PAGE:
City Bank of New York was founded in 1812 by a group of merchants hoping to fill the void left by the demise of the first Bank of the United States, the sort-of central bank whose charter Congress had allowed to expire the year before. City nearly went under in the Panic of 1837 but was bailed out by the country's richest man, fur magnate John Jacob Astor. Astor's associate Moses Taylor built City into a bulwark of sound finance--big capital reserves, stingy lending standards--that bankrolled the Union during the Civil War and easily withstood the first postwar financial panic, in 1873.
Thus began a pattern of alternating conservatism and risk-taking, success and near failure, that has marked the banking enterprise now known as Citigroup--and the American financial system--ever since. James Stillman, who became City's president in 1891, combined prudence with great ambition. City Bank cruised through the Panic of 1893, thanks in part to the huge stash of gold that Stillman had acquired--gold being the backing for credit then--because he sensed trouble. City joined J.P. Morgan in bailing out the nearly bankrupt Federal Government in 1895 and soon grew to be the country's biggest bank. Its growth went international in 1914, after City lobbied Congress to tweak the Federal Reserve Act and allow branches abroad. (See the best business deals of 2008.)
With that growth came near disaster, as big loans to Cuban sugar planters went bad. What saved the bank was the salesmanship of Charles E. Mitchell, head of City's securities arm, who repackaged the bad Cuban debt--and went on in the 1920s to find ever more creative ways to sell securities and lend to the burgeoning middle class. Mitchell, who became president of the bank in 1921, built City into the first financial supermarket. When everything financial turned toxic in the early 1930s, he became the most prominent scapegoat for the disaster. He was the main target of the famous Pecora hearings in Congress, was arrested for--but not convicted of--tax evasion and resigned in disgrace. The Glass-Steagall Act of 1933 put an end to the blending of banking and securities businesses that Mitchell had championed. City lived on as a chastened, smaller bank.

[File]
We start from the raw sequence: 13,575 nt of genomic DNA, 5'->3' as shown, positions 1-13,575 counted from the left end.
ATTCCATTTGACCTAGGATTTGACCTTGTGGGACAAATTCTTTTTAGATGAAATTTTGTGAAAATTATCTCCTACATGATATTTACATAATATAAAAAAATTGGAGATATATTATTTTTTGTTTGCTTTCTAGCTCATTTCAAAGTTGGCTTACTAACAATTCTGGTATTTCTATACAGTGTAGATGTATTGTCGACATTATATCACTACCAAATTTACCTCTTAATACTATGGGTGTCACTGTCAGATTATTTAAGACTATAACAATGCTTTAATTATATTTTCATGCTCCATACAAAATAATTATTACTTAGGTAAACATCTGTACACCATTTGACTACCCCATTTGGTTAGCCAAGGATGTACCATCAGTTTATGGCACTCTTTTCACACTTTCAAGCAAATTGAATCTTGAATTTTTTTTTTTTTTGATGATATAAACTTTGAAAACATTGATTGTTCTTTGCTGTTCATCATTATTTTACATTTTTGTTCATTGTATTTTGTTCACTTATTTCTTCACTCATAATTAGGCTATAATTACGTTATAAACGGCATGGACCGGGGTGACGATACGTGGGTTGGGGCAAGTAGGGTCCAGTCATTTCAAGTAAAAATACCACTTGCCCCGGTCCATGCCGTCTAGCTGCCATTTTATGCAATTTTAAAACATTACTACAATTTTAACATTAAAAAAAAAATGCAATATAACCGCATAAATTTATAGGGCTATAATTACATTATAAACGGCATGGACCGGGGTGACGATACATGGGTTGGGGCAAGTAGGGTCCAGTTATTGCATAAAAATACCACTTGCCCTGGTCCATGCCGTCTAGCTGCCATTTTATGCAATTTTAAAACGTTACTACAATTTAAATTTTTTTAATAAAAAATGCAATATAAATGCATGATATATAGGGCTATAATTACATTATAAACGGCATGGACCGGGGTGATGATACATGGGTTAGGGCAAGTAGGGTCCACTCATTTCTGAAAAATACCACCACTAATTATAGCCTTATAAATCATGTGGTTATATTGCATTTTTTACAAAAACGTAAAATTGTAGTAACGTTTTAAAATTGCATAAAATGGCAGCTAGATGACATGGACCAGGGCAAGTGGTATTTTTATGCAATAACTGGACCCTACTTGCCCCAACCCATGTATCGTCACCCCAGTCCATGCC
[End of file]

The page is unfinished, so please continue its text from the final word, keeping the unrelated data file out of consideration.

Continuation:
Decades of conservatism and very little new lending--by the mid-1940s, more than half of City's assets were in U.S. government bonds--gave way to a new era of growth in the 1950s. The drivers were international expansion and domestic innovation, and the leader was Walter Wriston. The bank's CEO from 1967 to 1984, Wriston changed the y in City to an i. After years of success, though, he left the bank with billions in bad loans to Latin America. Only profits generated by the U.S. retail-banking and credit-card juggernaut built by Wriston's protégé John Reed--combined with a certain amount of forbearance by bank regulators and a lot of cash from Saudi Arabia--enabled Citi to survive. Reed then agreed to a 1998 merger with Travelers Group, which necessitated congressional repeal of the Glass-Steagall Act and established Citigroup as the greatest financial supermarket on earth.